Readers of this article will be more than familiar with the dominating era of Manchester United under Sir Alex Ferguson. For many, it will have severed as their childhood football memories, where anything but winning the Premier League was deemed as a disappointment.
The unprecedented success achieved by the Scotsman made the Red Devils the most hated team in the land, a reputation that those on the red side of Manchester simply embraced. It’s a common framework in societies, not just sport, for those below to resent those sitting on top, and it’s a perception that will continue to exist for decades to come.
Whilst United have enjoyed boiling the blood of rivals down the years, there has been recently a shift in dominance at the top of the table. Sir Alex departed in 2013, with the club failing to get their hands on a Premier League title since. It’s been an uphill climb, but Ole Gunnar Solskjaer is now restoring some stability and focus, amid the chaotic mismanagement that we have seen in recent seasons.
Fans from other clubs have no doubt taken joy in seeing the mighty fall, with United still carrying this ’us vs the world’ narrative, almost every game-week. This was recently epitomised against Leicester City last weekend, where the entire country was rooting for the Foxes to pull off the upset and spoil the Red Devil’s Champions League party.
Admittedly, there will always been a natural pull towards the underdogs in sport, but the noise around the game was centring around United failing, not Leicester prevailing. Solskjaer’s side ran out 2-0 winners, capping of a very successful end to the campaign – from their last 14 games, United claimed 32 points, remaining undefeated during this time.
To rub more salt into the wounds for those wishing failure onto the club, Bruno Fernandes found his name on the score-sheet yet again. Since arriving at Old Trafford, the Portuguese International has been rubbing rivals the wrong way, sparking infuriating cries of him being ‘overrated’ or even ‘lucky’, after directly contributing towards 18 goals in his first 20 games.Embed from Getty Images
He has been the catalyst for United’s improved run of form, completely transitioning the side’s attacking play in the final third. Operating as the no.10, Fernandes has elevated Solskjaer’s offensive blueprint, linking the play from deep into the frontmen. The Red Devils are undefeated in the league since his arrival, picking up more points than anybody else in the division.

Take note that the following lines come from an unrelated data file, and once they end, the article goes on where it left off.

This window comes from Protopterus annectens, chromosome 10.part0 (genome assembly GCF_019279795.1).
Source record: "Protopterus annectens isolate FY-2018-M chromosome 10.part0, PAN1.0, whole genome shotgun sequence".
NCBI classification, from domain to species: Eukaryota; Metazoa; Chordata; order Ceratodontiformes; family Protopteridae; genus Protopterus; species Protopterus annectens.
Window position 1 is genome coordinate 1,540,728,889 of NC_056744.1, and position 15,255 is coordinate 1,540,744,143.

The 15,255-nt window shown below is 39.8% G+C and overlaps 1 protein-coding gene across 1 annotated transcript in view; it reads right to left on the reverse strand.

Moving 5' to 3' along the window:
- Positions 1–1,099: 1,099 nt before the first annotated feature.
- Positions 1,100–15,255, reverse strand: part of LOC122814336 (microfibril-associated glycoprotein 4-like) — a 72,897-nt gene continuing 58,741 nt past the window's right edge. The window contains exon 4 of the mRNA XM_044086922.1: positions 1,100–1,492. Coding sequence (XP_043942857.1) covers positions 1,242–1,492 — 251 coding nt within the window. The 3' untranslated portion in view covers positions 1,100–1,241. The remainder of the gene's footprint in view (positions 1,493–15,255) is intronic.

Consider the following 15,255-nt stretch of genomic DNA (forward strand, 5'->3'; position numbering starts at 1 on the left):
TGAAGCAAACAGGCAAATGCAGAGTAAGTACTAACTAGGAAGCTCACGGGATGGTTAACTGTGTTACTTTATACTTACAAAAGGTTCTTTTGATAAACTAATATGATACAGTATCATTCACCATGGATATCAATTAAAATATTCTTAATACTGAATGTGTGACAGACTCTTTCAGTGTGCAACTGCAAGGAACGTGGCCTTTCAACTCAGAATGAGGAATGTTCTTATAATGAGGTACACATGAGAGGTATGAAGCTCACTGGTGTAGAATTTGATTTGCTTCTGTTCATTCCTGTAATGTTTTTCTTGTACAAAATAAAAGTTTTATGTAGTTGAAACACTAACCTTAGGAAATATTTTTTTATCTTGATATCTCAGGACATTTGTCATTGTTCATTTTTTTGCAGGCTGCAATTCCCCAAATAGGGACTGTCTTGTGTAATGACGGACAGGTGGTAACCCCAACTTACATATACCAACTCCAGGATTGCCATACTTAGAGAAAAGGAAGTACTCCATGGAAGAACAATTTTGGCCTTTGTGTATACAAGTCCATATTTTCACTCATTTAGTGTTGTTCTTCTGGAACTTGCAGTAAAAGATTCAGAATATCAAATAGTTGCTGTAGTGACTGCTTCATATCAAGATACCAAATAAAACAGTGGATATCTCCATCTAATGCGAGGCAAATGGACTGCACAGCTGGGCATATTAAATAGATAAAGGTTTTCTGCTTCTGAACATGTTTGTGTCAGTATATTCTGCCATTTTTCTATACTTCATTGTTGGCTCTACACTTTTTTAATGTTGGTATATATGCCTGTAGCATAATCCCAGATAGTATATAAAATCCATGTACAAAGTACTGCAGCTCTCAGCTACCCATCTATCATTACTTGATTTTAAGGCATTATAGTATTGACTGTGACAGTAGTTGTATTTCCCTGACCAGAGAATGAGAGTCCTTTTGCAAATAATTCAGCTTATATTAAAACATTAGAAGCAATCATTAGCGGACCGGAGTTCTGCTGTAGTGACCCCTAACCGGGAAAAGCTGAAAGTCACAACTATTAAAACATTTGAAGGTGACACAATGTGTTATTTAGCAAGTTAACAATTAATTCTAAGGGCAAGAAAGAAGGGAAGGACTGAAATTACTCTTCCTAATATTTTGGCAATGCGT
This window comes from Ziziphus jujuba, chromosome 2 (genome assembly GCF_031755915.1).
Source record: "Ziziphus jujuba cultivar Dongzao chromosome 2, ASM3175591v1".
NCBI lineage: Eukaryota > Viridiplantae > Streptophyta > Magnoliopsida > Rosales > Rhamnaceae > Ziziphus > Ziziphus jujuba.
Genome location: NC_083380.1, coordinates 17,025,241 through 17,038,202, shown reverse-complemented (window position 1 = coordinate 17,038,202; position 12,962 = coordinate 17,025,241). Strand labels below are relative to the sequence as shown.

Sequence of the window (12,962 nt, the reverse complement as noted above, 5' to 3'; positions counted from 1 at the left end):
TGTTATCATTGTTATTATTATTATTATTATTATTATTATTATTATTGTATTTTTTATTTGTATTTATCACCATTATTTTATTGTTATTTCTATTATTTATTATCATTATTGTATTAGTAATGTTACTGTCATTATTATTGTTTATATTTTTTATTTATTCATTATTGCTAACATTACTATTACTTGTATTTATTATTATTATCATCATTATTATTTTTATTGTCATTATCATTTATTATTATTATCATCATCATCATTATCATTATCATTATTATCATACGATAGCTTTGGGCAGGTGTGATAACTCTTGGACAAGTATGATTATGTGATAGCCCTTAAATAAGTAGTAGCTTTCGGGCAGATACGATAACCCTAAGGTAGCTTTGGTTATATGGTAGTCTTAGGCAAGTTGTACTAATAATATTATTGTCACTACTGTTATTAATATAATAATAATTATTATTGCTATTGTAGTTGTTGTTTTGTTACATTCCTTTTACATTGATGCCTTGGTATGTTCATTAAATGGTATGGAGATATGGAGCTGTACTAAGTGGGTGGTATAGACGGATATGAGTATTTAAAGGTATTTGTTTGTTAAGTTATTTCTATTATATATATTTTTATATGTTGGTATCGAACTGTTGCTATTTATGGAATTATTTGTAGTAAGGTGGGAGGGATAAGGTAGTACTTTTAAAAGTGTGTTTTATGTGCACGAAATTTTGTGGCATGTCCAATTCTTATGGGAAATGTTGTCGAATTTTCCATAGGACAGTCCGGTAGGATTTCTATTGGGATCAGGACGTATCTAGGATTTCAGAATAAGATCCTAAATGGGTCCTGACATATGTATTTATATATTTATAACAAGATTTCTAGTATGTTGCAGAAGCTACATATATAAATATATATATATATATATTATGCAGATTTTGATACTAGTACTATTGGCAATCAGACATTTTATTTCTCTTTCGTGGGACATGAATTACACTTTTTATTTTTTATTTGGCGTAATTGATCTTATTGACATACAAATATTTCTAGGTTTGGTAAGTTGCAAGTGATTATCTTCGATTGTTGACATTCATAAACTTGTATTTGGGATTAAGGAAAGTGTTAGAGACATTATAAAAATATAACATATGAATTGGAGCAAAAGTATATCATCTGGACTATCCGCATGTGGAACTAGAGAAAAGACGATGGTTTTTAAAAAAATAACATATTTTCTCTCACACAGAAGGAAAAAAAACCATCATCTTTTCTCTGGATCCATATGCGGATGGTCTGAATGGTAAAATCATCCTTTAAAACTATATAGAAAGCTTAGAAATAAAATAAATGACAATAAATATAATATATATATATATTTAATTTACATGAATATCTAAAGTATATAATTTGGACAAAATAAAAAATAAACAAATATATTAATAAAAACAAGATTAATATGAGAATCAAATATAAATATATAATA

Resentment is no doubt expected towards such a player, as the modern platform of social media has birthed the rational judging of players in the sporting world. Fans online are quick to disapprove of their rival’s recruits, drawing up compilations and comparison stats to play down their significance.
It has created quite a toxic environment online, where forced and brash opinions tend to gain more traction, than practical, calculated opinions.
Bruno has somehow been subject to such abuse, despite his blistering start. His ‘quality’ of assists have been downplayed, and it seems as though goals from the penalty spot no longer count either. The simple reality is that Fernandes is delivering and United are reaping the rewards, two factors that rivals don’t want to acknowledge.
Solskjaer’s first full-season with the club has been about gradual steps forward, with progression being made. The 3rd place finish in the table doesn’t tell the whole story, but it is an indicator that United’s fortunes are beginning to improve.
The quality of the squad has been elevated, achieved through both the removal of stagnated figures but also encouraging recruitment. Fernandes has been the perfect example of the latter, much to the annoyance of onlookers outside of Old Trafford.
Whilst expectations will not be placed on United getting their hands on the Premier League title next season, top-quality signings like Bruno will continue to close the gap at the top. His success in red has symbolised the Red Devils getting back on track, hence why so much hate is channeled his way. United fans will be longing for such form to continue.